The Hardcore Women of World War II Knew How to Take Care of Business
A Westland Lysander, used to infiltrate SOE agents such as Noor Inayat Khan into German-occupied Europe at night. Wikimedia

31. Infiltrating Into Nazi-Occupied France in the Dead of Night

On the night of June 16-17, 1943, Assistant Section Officer Noor Inayat Khan, codenamed Madeline and using the fake identity Jeanne-Marie Regnier, boarded a black-painted Westland Lysander. It flew her and two other women, also SOE agents, to a clandestine airfield in German-occupied France. There, they were met by French SOE agent Henri Dericourt, who coordinated air operations between Britain and clandestine networks on the ground in France.

Dericourt’s service with the SOE was controversial. After the war, he was accused of having been a double agent working for the Sicherheitdienst (SD), the intelligence arm of the Nazi SS, and betraying SOE agents and French Resistance members to the Germans. He was tried on the charges, and was acquitted, but suspicions lingered and surrounded him to his dying day. They included suspicions of having betrayed Noor Inayat Khan.

The Hardcore Women of World War II Knew How to Take Care of Business
Noor Inayat Khan. New York Times

30. Betrayed Into the Nazis’ Clutches

Assistant Section Officer Noor Inayat Khan survived for longer than the average six weeks life expectancy of clandestine wireless operators in Nazi-occupied France. She arrived in mid-June, 1943, and lasted for nearly four months, before she was arrested by the SD on October 13th, 1943. She was betrayed to the Germans either by Henri Dericourt, or a female agent named Renee Garry, driven by jealousy because her love interest was attracted to Noor.

The Hardcore Women of World War II Knew How to Take Care of Business
Memorial bust of Noor Inayat Khan in Gordon Square Gardens, London. Wikimedia

Captured documents the Germans to mount a counter-intelligence operation that nabbed three more SOE agents. Noor escaped her imprisonment twice, but was recaptured. After the second attempt, she was classified as a “dangerous prisoner”, and was kept in solitary confinement, with her hands and feet in shackles. Despite harsh conditions and harsher interrogations, Noor refused to give the Nazis anything. After ten months of cruel confinement, she was sent to Dachau Concentration Camp, where she was brutally beaten by an SS officer, before she was shot to death on September 13th, 1944. Her last words according to an inmate who witnessed her death were “Liberte“. After the war, she was posthumously awarded the British George Cross, and the French Croix de Guerre.

The Hardcore Women of World War II Knew How to Take Care of Business
Bea Arthur. People Who Served

29. The Golden Girl Who Was a WWII US Marine

Just like the men of WWII – most of whom never saw combat – most women who served in that conflict did so in ways less dramatic than those of Noor Inayat Khan. One such was Beatrice “Bea” Arthur (1922 – 2009), the comedian, actress, and singer whose rich entertainment career spanned seven decades. During that time, she became famous for her signature sitcom roles as Maude Findley in All in the Family and its spinoff Maude. She became even more famous as Dorothy Zbornak in The Golden Girls. A lesser-known fact about Bea Arthur is that she had been among the women who served in uniform during WWII. Before becoming famous, Bea Arthur had been a WWII US Marine.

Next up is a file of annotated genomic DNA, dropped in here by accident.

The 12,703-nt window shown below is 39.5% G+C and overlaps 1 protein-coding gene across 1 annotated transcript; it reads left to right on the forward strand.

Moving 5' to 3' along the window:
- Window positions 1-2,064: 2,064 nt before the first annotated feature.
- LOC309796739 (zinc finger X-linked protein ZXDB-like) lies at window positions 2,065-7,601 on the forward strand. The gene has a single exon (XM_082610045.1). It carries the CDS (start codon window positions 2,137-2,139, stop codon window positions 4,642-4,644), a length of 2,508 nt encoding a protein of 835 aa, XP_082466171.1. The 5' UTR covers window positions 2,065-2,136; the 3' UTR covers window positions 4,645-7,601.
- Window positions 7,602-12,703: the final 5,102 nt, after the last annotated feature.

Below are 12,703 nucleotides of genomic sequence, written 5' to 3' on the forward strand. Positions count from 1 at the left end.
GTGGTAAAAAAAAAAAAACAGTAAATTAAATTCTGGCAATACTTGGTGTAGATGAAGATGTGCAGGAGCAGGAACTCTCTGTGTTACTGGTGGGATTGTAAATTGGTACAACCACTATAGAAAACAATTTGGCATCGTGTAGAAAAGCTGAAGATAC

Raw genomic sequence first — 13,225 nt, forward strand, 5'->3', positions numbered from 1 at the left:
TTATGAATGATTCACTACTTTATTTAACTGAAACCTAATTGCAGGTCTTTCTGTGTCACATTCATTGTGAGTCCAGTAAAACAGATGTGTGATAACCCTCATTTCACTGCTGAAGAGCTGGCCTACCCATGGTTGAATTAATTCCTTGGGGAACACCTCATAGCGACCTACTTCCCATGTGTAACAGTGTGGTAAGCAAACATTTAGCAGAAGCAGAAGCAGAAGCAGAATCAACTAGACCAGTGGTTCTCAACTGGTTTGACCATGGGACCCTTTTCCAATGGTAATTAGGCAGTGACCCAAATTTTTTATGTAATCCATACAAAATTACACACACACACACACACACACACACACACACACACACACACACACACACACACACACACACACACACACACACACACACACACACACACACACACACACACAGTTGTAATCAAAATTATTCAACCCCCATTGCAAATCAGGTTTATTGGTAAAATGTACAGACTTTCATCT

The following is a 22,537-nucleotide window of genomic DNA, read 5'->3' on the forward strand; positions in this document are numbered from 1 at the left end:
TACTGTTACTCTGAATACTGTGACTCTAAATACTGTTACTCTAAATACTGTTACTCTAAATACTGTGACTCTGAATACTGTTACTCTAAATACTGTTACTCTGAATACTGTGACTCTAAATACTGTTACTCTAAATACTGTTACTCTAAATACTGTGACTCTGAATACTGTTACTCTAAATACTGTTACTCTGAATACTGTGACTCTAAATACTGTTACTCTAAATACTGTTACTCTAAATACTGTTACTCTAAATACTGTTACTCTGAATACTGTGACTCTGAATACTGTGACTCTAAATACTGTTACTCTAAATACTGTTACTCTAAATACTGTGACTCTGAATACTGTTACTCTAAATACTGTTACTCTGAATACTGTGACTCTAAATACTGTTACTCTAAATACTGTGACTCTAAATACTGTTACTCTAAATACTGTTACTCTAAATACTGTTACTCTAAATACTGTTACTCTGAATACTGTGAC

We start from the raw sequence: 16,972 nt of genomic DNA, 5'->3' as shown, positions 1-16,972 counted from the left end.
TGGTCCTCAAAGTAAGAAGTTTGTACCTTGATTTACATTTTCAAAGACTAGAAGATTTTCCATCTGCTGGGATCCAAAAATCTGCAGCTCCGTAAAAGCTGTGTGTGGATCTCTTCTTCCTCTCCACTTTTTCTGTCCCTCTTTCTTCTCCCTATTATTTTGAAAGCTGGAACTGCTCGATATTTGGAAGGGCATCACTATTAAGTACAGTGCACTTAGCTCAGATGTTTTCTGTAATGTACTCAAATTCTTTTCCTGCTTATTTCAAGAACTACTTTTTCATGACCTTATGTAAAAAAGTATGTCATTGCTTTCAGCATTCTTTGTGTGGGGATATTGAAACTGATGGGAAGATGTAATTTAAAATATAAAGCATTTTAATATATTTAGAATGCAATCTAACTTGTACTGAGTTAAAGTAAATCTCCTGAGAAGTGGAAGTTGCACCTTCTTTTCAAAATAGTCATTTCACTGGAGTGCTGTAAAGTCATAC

The Hardcore Women of World War II Knew How to Take Care of Business
Bea Arthur in a scene from The Golden Girls. The Mary Sue

Bea attended a girls’ boarding school where she was the tallest girl in school, and was also voted “wittiest girl” by her classmates. She became an avid participant in drama programs and theatrical productions. Entertaining her friends with imitations of Mae West, she dreamt of a career in show business but did not think that her parents would support her dreams.

The Hardcore Women of World War II Knew How to Take Care of Business
Bea Arthur’s US Marines enlistment photo. National WWII Museum

28. Fittingly, the Tough as Nails Dorothy Zbornak Had Been a Tough as Nails WWII US Marine Sergeant

Throughout her life, Bea Arthur downplayed her WWII contributions. She denied having served, and steered questioners away by pointing out that others had done far more during the war. However, the documentary record shows that she had, indeed, been among the women who served during WWII. In 1943, aged 21, she enlisted in the US Marine Corps under her birth name, Bernice Frankel. Working as a typist and truck driver, she moved up the ranks from private to staff sergeant, before her honorable discharge in 1945.

The Hardcore Women of World War II Knew How to Take Care of Business
Bea Arthur in the US Marine Corps. Imgur

While serving in the Marines during the war, she met and married her husband, Robert Arthur, whose last name she took. The marriage was short-lived, but she kept the name and became Beatrice “Bea” Arthur. In hindsight, admirers of her no-nonsense character would probably nod their heads at how apt it is that Maud or Dorothy Zbornak had been a US Marine sergeant.

The Hardcore Women of World War II Knew How to Take Care of Business